Bouncing back Into Shape
Get your curves back after pregnancy, start exercising, stay fit and fab
Women must realise that not looking after themselves doesn’t turn them into better mothers. This ability to think about ourselves before the baby, like they tell us in the safety briefing during air travel, needs strength. This strength comes from the spine, the spine that has supported the womb, allowed the uterus to expand, and given the pelvis its flexibility. The next forty days are ‘thank you, my friend’ time. Feeding and lactating, carrying the baby around, changing nappies, everything from here on is also going to burden the spine. The key here is to not just rebuild the strength in the spine but to also make it stronger than ever. But again, whether we stay there as unchallenged fitness queens or continue to make the one step forward and two steps backwards journey towards weight loss will depend on our attitude. Whether we are sensible enough to be patient, and fearless enough to eat in such a way as to rebuild bone and muscle density, and support the fat-burning processes of the body. If we take the impatient and insensible route of crash dieting, then the body may lose weight for a short while and even look like it has shrunk, but then we will begin to suffer from sacro-obesity. That’s the kind of obesity where the composition of the muscle cells, sarcomere, changes to accommodate more fat and less muscle protein. So you might fit back into the same size of jeans, but they don’t quite look the same on you. And now, because you are overall fatter than what you used to be, your vulnerability to developing lifestyle diseases increases. Let’s look at how you can maintain a balance between looking after the child and yourself.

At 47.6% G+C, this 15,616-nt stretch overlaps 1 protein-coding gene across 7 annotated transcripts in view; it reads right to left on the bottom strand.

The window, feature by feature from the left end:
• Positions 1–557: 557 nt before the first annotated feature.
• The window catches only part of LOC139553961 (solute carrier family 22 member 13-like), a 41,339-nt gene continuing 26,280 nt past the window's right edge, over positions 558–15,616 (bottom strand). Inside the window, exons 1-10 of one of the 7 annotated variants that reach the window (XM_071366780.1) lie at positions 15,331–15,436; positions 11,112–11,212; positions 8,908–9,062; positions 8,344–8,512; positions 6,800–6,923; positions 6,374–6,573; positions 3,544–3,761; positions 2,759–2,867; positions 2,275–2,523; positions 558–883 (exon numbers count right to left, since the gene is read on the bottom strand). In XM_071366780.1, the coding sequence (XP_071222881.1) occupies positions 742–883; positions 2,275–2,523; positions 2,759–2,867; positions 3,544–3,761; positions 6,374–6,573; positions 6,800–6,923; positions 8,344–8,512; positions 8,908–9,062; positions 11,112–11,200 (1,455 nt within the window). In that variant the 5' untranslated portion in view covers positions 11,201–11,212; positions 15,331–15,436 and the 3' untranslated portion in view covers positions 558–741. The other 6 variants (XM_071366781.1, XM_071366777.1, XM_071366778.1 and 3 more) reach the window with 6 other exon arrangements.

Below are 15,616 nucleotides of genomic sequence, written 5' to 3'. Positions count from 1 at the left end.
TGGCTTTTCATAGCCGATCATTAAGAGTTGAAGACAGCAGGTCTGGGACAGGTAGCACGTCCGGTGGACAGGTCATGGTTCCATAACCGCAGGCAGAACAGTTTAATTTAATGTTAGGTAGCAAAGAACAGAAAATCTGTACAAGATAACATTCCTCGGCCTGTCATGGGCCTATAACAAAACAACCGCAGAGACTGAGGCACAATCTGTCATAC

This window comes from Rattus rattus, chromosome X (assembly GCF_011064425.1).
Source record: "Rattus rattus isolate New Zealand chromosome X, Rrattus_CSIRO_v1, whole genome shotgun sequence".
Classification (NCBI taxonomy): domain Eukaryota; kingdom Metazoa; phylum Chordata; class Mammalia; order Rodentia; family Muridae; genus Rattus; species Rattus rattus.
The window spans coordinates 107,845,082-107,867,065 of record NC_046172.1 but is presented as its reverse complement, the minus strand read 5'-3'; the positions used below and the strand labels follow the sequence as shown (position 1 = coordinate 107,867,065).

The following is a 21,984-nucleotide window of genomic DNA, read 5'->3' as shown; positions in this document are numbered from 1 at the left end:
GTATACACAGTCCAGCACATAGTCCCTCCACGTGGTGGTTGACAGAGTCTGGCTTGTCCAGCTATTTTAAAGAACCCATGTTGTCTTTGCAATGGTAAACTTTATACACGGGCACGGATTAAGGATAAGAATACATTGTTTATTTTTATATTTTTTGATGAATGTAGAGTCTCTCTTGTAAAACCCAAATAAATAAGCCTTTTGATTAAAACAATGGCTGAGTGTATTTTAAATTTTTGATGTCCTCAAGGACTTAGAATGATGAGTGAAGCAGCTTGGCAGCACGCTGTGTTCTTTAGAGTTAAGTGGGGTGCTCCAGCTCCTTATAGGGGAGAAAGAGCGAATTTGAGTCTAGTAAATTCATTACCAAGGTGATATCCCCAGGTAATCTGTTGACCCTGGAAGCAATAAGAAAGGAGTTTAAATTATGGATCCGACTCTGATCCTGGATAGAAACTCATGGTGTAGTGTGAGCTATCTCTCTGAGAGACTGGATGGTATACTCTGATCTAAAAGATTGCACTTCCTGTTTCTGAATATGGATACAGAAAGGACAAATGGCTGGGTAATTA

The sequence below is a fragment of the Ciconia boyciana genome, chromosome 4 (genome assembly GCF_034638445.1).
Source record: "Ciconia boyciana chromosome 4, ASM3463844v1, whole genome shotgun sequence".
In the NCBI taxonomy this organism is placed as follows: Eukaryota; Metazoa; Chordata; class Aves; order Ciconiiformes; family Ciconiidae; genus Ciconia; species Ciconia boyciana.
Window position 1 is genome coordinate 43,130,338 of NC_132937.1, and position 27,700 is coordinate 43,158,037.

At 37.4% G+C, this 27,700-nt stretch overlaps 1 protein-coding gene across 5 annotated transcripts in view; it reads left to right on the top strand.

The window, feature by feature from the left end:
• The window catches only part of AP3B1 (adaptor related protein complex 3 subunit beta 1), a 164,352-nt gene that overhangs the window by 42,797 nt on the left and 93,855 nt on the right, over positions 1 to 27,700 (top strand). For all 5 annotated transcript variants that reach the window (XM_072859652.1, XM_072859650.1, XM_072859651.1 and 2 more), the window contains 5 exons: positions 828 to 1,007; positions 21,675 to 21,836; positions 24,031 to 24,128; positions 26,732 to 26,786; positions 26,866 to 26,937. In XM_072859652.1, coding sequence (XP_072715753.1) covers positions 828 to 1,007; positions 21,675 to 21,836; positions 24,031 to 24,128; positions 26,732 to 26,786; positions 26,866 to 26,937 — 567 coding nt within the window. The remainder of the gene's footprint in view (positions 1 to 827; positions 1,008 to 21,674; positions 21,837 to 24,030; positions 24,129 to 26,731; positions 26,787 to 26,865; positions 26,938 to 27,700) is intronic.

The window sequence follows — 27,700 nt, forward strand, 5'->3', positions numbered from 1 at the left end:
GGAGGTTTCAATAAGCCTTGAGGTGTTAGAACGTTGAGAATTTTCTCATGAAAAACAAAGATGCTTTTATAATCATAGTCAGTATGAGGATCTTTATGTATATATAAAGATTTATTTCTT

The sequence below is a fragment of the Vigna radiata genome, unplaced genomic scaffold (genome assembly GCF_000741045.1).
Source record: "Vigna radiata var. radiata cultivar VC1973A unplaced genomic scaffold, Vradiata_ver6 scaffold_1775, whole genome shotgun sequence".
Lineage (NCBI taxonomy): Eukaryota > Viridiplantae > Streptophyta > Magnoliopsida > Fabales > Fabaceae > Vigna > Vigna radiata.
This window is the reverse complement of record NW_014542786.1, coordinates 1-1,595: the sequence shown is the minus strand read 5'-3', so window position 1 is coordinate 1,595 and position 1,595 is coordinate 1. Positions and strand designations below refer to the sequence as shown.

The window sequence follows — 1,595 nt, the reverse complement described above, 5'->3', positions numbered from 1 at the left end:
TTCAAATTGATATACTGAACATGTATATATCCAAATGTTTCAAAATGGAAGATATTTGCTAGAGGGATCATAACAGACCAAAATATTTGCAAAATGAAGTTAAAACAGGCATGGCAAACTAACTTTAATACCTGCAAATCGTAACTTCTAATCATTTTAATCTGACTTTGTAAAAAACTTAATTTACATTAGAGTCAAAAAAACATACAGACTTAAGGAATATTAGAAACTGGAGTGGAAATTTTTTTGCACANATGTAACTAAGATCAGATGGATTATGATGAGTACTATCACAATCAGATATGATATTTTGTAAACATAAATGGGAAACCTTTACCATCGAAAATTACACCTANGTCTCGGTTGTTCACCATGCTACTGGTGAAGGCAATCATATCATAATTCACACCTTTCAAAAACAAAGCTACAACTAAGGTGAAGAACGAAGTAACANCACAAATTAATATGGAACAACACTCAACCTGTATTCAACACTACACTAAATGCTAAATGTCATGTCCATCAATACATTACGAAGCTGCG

To exercise or not
How do you plan to equip yourself with the new role of motherhood? Where will you possibly derive the strength and the endurance from? It’s a job of a lifetime and both the brain and the muscles must be well equipped to take it, shall I say, head on. While exercise helps with strength, endurance, flexibility and reflexes, the one that is of importance during and after pregnancy is strength. The main reasons are—better strength means a toned body; exercise has a protective effect on the weight-bearing joints— hip and spine—as they are prone to hyper flexibility during pregnancy; and a stronger body also means a faster return to a flatter stomach.
Keep it gentle
Weight train one to two times a week but never on back to back days. Limit the total number of sets to 12 per workout session. Ensure that you have had a meal before exercising or eat a fresh fruit before exercise. Eat a banana post exercise, before you leave from the gym. If you are feeling sick or had a late night, avoid exercise on that day. Take adequate but measured rests between sets. Ensure that there is a proper warm up and cool down and include stretching in both.
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